• 11 August 2014
  • Author: Maria Al Qassimi

“At the heart of the educational system, teachers hold the keys to a better future for all. They are a powerful force for peace. By transmitting universal values such as human rights, respect, justice and cultural diversity, they help transform younger generations into global citizens of the 21st century.” UNESCO

In December 2011, I had the privilege of accompanying a colleague to a Dubai Cares-funded program in Bangladesh. Many things struck me about our non-formal education program in rural Bangladesh, particularly the vibrant atmosphere at the school and the quality of the teaching.

The small mud-walled classrooms were basic but held a vibrant feel and were filled with colorful posters of English nursery rhymes and the Bengali alphabet. In the first classroom we visited, 30 children in maroon-colored uniforms sat neatly in a large circle and listened with wonder-filled wide eyes as the teacher talked about the nutritional value of a number of fruits and vegetables. A group of children, who were not enrolled at the school, stood outside the classroom with their faces tightly pressed against a small window, trying to steal some of the excitement being transmitted by the 20-year old teacher.  

In the world of education, the components that strike us as the most significant are usually the physical attributes such as the classroom - its walls, the colorful posters on them, the desks and chairs, and the didactic materials such as the textbooks, pencils, boards and chalk. The reality is that the most important element of any educational institution is the teacher. The young Bengali teacher (who happened to be a volunteer) is a great example of the positive impact that consistent and relevant teacher training programs can have on the learning process in a classroom.

Teacher Training is a critical element in ensuring ‘quality’ primary education for children in the developing world. There is increased emphasis on improving education infrastructure in countries such as Bangladesh, India and Nepal, but teacher training needs to be top priority. In 2005, the Annual Status of Education Report found that 52% of children aged 7 to 14 in 200,000 rural households in India could not read a simple paragraph of second-grade difficulty. What was shocking is that over 93% of the children surveyed were enrolled in school.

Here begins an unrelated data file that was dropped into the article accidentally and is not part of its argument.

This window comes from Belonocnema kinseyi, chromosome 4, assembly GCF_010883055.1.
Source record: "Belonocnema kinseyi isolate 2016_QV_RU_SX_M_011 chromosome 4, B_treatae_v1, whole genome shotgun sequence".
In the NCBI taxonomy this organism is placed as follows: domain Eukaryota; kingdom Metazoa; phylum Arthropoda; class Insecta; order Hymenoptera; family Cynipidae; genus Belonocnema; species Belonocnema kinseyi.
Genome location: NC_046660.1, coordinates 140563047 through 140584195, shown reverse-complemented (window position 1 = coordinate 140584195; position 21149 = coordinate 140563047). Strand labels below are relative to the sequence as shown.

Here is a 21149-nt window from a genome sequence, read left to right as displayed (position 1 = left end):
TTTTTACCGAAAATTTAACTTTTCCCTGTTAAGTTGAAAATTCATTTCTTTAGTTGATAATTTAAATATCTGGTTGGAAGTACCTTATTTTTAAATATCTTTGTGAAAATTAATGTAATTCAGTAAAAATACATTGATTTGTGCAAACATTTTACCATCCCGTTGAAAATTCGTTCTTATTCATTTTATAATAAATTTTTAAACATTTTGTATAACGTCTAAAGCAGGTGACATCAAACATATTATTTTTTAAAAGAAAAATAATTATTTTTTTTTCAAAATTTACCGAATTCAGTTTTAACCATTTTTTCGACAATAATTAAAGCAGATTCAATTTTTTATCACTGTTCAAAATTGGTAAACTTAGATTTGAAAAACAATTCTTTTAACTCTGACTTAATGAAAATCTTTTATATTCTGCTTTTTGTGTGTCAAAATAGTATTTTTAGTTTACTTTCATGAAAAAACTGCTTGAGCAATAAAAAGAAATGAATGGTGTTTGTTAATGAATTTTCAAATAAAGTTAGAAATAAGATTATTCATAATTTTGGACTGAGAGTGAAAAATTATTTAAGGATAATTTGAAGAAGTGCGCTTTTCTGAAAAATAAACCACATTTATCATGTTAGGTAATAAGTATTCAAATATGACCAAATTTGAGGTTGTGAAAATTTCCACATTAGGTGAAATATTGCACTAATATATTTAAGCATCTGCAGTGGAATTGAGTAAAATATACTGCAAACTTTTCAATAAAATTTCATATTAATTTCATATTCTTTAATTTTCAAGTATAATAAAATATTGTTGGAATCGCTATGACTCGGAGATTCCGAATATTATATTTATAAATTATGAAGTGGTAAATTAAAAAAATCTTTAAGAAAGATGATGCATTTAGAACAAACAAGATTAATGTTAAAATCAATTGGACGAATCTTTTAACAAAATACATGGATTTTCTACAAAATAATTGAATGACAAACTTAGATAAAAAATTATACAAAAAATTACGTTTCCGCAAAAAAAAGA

A recent study using a nationally representative dataset of primary schools in India found that 25% of teachers were absent on any given day, and that less than half of them were engaged in any form of teaching activity. India is not the only country facing quality of education issues such as these. In fact, the world today is standing helplessly on the brink of a major learning crisis; research shows that 250 million children around the world are not able to read or write. Teachers, with the relevant training, hold the power to shift this paradigm.

The main challenge faced by the teaching profession today is one of both numbers and quality. It is estimated that 1.7 million new teachers are required to achieve universal primary education by 2015 but currently, we are facing a huge shortage of professional, well-trained and well-supported teachers. The other more pressing issue is the delivery of quality education.

Not only are we short of teachers, but tens of millions in the current workforce are far too often under-qualified, poorly paid and struggle with low socio-economic status. The reality of children, both in and out of school, will remain unchanged unless this is treated as a serious issue and steps are taken to elevate and highlight the role of competent teachers in national development. This, in turn, will attract qualified youth to the teaching profession, which can have a positive impact on children’s education around the world.

Teacher training is often a difficult issue to rally people around, as few can relate to it as a “burning platform”. However, many donor organizations and individuals are recognizing the importance of investing in quality, contextual and regular teacher training. Chief among them is Dubai Cares- as a firm believer in the instrumental role of teachers to a child’s learning process, we have invested in over 38,000 teachers to date.

Furthermore, teacher training is a core component of one of our upcoming flagship programs in East Africa, whereby Dubai Cares will be training thousands of teachers over 4 years as part of its Early Childhood Education program. Through our program, we aim to help teachers

  • Learn how to effectively manage large-size classrooms without compromising the learning process. In crowded classrooms, the talk and chalk method is the most popular model, which limits interactive learning. Children learn better when they interact with their teacher on a one-on-one basis or as part of a small group.
  • Learn how to use local material to create didactic materials, which in turn can be used to aid the teacher
  • Learn how to engage students and teach in an interactive way

We have an unwavering belief in the importance of teacher development in tackling the learning crisis that millions of children face today. To this end, Dubai Cares will continue to support and advocate for investing in teachers in developing countries to complement and raise the efficacy of our ongoing programs.

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